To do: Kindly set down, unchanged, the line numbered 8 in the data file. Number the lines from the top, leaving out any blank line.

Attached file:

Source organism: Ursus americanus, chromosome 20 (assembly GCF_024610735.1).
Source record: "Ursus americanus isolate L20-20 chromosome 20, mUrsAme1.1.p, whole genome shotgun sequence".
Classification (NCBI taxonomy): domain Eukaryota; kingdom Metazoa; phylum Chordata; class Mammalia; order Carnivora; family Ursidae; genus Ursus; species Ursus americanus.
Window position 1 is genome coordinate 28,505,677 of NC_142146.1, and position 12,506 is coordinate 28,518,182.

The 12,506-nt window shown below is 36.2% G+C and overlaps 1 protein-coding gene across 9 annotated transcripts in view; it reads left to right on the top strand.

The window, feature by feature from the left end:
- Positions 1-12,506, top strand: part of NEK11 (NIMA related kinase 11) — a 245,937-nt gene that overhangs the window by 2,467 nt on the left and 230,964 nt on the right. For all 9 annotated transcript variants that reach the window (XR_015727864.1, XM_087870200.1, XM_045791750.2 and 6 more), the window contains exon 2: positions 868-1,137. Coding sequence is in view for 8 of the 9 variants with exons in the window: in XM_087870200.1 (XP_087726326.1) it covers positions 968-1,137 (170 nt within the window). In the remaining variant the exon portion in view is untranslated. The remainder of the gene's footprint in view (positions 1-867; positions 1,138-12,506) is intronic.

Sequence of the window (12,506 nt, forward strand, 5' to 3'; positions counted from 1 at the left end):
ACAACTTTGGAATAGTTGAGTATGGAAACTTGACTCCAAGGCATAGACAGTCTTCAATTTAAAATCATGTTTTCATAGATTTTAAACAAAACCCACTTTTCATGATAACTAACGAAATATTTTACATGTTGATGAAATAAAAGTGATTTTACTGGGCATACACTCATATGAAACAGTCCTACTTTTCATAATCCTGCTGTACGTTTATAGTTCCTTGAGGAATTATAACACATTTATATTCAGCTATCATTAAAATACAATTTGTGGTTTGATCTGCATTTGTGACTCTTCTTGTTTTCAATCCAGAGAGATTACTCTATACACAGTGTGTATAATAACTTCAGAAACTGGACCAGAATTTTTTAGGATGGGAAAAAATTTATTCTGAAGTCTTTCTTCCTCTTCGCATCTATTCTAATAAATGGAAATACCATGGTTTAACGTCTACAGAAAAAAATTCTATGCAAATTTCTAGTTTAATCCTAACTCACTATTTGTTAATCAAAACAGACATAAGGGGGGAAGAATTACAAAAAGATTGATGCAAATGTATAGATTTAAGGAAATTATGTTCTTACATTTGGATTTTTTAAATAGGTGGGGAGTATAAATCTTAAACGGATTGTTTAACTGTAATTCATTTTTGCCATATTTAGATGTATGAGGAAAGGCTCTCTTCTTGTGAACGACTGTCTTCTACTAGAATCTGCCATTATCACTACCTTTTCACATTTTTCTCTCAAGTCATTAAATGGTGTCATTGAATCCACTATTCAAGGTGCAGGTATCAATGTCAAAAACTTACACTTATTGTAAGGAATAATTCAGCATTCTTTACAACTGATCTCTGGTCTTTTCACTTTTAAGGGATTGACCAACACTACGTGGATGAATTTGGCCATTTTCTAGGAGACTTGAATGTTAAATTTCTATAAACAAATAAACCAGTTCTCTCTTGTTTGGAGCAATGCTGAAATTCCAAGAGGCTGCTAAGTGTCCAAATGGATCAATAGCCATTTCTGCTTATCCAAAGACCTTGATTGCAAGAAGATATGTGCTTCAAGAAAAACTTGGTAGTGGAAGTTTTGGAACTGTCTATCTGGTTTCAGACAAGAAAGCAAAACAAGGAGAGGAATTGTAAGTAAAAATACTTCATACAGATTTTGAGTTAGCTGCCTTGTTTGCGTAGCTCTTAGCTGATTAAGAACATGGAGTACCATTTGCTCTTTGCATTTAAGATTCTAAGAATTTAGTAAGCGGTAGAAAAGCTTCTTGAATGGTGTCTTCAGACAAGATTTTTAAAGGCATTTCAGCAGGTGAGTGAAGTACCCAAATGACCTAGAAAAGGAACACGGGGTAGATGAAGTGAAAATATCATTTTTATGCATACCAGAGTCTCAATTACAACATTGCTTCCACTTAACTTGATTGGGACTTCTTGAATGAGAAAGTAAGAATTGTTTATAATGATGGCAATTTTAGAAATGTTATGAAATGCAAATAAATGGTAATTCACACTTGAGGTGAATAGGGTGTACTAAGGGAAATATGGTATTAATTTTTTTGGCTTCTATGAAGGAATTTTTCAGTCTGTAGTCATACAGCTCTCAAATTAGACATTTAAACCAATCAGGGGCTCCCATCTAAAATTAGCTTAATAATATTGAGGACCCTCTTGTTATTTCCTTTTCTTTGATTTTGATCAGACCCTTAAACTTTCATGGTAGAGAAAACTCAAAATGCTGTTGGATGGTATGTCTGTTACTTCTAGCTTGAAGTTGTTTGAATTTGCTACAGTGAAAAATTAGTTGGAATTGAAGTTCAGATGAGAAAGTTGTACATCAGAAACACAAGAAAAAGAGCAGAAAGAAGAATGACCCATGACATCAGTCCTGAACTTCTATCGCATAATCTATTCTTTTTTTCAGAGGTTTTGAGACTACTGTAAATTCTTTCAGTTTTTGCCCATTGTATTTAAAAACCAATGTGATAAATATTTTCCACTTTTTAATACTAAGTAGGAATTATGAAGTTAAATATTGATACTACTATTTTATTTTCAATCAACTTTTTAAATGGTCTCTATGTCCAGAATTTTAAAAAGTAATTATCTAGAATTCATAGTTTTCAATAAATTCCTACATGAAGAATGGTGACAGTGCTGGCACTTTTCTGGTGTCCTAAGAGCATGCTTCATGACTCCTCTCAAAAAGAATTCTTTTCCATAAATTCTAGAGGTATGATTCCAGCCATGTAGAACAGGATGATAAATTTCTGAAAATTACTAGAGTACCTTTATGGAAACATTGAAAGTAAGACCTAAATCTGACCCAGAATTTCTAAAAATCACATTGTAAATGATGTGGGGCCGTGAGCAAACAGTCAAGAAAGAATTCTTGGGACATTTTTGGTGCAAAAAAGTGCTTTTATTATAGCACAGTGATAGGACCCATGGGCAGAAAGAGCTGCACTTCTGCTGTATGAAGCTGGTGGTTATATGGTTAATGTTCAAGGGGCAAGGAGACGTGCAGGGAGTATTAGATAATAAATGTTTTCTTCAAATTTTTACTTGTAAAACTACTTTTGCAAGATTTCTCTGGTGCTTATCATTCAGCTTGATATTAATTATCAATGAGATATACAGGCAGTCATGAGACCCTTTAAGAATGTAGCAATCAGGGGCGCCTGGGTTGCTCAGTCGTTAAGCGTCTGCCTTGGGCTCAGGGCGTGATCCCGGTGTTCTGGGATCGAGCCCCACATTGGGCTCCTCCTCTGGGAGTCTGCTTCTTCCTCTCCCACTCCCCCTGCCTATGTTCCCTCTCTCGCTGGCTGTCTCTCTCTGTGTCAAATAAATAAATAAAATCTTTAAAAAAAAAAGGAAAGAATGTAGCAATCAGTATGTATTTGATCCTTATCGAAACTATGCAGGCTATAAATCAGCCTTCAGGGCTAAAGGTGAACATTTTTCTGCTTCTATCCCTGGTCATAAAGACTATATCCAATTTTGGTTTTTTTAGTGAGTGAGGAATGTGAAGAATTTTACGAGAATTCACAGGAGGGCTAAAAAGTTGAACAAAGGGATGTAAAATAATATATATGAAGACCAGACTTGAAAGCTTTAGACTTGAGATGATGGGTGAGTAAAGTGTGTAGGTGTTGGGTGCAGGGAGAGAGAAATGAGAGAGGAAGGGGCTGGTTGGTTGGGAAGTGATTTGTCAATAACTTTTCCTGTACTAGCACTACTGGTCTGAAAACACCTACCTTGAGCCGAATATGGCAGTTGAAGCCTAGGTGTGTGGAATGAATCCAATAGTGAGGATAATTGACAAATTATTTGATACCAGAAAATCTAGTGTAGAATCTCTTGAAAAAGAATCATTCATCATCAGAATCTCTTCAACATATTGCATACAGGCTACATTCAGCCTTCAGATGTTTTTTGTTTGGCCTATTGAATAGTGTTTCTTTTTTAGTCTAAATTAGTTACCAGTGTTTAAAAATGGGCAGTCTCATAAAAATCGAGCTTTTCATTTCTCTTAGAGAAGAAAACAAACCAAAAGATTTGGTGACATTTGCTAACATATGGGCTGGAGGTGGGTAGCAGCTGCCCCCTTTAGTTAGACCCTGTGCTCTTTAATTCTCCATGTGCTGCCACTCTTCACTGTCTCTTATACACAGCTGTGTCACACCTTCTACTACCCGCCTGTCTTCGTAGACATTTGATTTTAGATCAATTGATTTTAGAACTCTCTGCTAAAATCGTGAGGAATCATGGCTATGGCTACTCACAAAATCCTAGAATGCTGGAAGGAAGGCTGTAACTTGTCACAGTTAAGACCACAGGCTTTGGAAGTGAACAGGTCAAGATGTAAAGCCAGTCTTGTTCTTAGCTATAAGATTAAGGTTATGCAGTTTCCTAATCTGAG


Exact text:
Sequence of the window (12,506 nt, forward strand, 5' to 3'; positions counted from 1 at the left end):